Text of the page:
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Parent Preferences and Goals Influence ADHD Treatment Decisions

9/2/2013 For Release: September 2, 2013

Determining parents' preferences and goals for ADHD treatment is an important part of treatment decision-making. A study in the October 2013 Pediatrics, “Parental Preferences and Goals Regarding ADHD Treatment,” (published online Sept. 2) found that parents whose goal was to improve their child’s academic achievement often initiated a medication-based treatment. Parents whose goal was improving their child’s behavior and interpersonal relationships were more likely to choose behavior therapy. After six months of treatment, the parents of children who chose either ADHD medication or behavioral-based therapy both had decreased academic and behavioral goals, suggesting that the chosen treatment was effective at helping parents reach their goals. Based on these findings, study authors conclude that when seeking out ADHD treatment options, it is important for families to be involved in the shared decision-making process with their pediatrician. This involves the active participation of both families and pediatricians before initiating treatment, discussing risks and benefits of particular therapies, and the likelihood of achieving desired outcomes.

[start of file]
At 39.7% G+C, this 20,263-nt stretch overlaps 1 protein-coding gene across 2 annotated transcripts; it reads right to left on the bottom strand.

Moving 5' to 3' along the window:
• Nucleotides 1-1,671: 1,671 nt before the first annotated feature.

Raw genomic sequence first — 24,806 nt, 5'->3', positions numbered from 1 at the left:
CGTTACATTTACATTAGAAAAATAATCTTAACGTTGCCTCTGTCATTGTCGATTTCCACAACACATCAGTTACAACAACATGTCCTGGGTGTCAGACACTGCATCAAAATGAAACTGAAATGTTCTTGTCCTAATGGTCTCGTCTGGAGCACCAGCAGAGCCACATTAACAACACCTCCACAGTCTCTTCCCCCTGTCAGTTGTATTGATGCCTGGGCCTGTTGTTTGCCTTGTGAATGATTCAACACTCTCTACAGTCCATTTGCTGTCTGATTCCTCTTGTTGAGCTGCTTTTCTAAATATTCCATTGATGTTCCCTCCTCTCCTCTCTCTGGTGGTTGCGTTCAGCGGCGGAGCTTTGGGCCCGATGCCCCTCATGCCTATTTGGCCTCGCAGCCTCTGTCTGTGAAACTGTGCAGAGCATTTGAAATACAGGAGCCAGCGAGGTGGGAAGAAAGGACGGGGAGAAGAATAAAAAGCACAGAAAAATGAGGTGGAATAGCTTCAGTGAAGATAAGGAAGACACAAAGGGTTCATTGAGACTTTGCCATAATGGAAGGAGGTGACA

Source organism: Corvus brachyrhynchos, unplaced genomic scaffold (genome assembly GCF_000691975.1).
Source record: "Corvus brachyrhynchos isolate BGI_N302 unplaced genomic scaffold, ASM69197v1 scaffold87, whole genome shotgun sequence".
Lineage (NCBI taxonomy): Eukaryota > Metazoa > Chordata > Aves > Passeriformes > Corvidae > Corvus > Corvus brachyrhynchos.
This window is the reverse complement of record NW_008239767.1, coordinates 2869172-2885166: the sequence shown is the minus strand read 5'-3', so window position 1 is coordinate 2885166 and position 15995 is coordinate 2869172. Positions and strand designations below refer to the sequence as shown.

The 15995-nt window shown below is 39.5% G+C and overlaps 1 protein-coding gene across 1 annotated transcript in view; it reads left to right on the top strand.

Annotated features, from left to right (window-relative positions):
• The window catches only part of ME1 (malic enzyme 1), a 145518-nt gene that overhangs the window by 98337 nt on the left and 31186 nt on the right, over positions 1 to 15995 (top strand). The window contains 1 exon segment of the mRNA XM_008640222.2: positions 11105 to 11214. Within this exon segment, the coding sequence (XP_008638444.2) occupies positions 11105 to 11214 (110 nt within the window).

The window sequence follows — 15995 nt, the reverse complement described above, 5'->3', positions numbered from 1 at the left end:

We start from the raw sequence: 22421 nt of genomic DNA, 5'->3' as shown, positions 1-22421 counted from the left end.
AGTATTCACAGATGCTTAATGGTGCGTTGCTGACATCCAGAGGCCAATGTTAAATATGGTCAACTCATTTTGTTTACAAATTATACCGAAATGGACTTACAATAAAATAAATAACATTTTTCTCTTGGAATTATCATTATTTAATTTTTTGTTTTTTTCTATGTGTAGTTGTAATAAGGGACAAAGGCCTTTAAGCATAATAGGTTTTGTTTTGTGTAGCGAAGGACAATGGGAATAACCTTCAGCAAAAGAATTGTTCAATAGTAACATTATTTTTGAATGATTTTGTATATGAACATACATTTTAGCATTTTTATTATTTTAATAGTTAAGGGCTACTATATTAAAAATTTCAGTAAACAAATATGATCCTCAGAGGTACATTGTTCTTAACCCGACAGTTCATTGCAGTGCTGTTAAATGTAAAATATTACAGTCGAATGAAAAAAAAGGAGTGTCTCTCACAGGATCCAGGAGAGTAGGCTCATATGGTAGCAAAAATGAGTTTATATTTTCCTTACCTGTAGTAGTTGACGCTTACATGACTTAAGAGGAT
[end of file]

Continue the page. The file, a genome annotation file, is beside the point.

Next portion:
The American Academy of Pediatrics is an organization of 60,000 primary care pediatricians, pediatric medical subspecialists and pediatric surgical specialists dedicated to the health, safety and well-being of infants, children, adolescents and young adults. For more information, visit


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